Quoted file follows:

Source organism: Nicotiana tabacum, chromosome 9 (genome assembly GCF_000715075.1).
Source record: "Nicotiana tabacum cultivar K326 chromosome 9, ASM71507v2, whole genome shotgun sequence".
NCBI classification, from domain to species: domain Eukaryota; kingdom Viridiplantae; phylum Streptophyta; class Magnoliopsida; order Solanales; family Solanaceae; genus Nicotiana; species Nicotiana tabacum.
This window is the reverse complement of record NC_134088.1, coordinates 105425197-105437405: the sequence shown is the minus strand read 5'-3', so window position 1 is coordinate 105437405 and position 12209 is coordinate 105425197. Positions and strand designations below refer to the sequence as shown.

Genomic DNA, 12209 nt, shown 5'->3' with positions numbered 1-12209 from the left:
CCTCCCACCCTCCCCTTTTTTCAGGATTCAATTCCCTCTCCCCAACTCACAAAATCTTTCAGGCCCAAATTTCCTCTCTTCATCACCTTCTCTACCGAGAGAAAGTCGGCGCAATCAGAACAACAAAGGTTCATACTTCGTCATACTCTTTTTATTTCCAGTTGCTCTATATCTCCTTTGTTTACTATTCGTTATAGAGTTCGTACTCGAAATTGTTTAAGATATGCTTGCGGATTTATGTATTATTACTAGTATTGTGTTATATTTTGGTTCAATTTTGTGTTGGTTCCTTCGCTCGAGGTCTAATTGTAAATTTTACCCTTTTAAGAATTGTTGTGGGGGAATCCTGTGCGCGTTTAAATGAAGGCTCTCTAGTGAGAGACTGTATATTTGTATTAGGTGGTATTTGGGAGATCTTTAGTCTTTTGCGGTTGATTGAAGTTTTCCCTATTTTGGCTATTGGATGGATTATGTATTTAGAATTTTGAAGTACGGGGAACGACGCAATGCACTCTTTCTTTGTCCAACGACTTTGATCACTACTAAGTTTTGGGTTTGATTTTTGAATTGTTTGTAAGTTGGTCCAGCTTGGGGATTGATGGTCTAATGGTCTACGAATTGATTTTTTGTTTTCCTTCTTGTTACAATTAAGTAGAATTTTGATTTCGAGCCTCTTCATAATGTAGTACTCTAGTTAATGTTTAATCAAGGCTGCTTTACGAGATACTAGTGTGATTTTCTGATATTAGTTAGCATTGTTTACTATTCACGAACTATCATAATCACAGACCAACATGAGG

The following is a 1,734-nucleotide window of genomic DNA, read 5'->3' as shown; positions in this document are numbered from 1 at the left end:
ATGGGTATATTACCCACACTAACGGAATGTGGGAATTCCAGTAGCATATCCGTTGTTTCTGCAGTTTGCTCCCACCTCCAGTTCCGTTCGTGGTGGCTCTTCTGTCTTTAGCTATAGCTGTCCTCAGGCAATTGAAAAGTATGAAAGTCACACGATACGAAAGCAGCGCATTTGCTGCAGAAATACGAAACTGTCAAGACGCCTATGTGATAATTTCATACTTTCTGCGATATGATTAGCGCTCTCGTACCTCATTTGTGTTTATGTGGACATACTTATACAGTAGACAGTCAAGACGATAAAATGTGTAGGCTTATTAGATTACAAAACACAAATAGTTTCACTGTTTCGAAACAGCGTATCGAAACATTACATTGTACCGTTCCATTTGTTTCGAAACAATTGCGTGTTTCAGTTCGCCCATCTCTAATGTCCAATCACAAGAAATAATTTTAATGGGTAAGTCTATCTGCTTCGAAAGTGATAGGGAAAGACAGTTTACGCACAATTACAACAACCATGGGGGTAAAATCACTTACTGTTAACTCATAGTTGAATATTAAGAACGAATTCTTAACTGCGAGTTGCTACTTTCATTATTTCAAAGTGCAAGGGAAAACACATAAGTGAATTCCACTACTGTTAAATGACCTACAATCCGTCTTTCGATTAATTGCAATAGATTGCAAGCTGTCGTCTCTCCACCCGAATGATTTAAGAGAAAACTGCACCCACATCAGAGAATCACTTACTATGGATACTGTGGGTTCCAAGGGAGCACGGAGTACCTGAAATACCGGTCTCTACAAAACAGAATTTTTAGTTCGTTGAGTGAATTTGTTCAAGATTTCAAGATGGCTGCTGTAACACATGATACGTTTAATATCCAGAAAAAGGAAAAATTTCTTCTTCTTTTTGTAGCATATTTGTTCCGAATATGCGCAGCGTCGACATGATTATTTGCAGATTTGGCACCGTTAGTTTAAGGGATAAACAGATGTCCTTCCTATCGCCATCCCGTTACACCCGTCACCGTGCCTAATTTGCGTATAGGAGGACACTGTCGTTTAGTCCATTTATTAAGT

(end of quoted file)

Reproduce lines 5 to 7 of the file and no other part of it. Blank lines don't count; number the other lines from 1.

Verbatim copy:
Genomic DNA, 12209 nt, shown 5'->3' with positions numbered 1-12209 from the left:
CCTCCCACCCTCCCCTTTTTTCAGGATTCAATTCCCTCTCCCCAACTCACAAAATCTTTCAGGCCCAAATTTCCTCTCTTCATCACCTTCTCTACCGAGAGAAAGTCGGCGCAATCAGAACAACAAAGGTTCATACTTCGTCATACTCTTTTTATTTCCAGTTGCTCTATATCTCCTTTGTTTACTATTCGTTATAGAGTTCGTACTCGAAATTGTTTAAGATATGCTTGCGGATTTATGTATTATTACTAGTATTGTGTTATATTTTGGTTCAATTTTGTGTTGGTTCCTTCGCTCGAGGTCTAATTGTAAATTTTACCCTTTTAAGAATTGTTGTGGGGGAATCCTGTGCGCGTTTAAATGAAGGCTCTCTAGTGAGAGACTGTATATTTGTATTAGGTGGTATTTGGGAGATCTTTAGTCTTTTGCGGTTGATTGAAGTTTTCCCTATTTTGGCTATTGGATGGATTATGTATTTAGAATTTTGAAGTACGGGGAACGACGCAATGCACTCTTTCTTTGTCCAACGACTTTGATCACTACTAAGTTTTGGGTTTGATTTTTGAATTGTTTGTAAGTTGGTCCAGCTTGGGGATTGATGGTCTAATGGTCTACGAATTGATTTTTTGTTTTCCTTCTTGTTACAATTAAGTAGAATTTTGATTTCGAGCCTCTTCATAATGTAGTACTCTAGTTAATGTTTAATCAAGGCTGCTTTACGAGATACTAGTGTGATTTTCTGATATTAGTTAGCATTGTTTACTATTCACGAACTATCATAATCACAGACCAACATGAGG

The following is a 1,734-nucleotide window of genomic DNA, read 5'->3' as shown; positions in this document are numbered from 1 at the left end: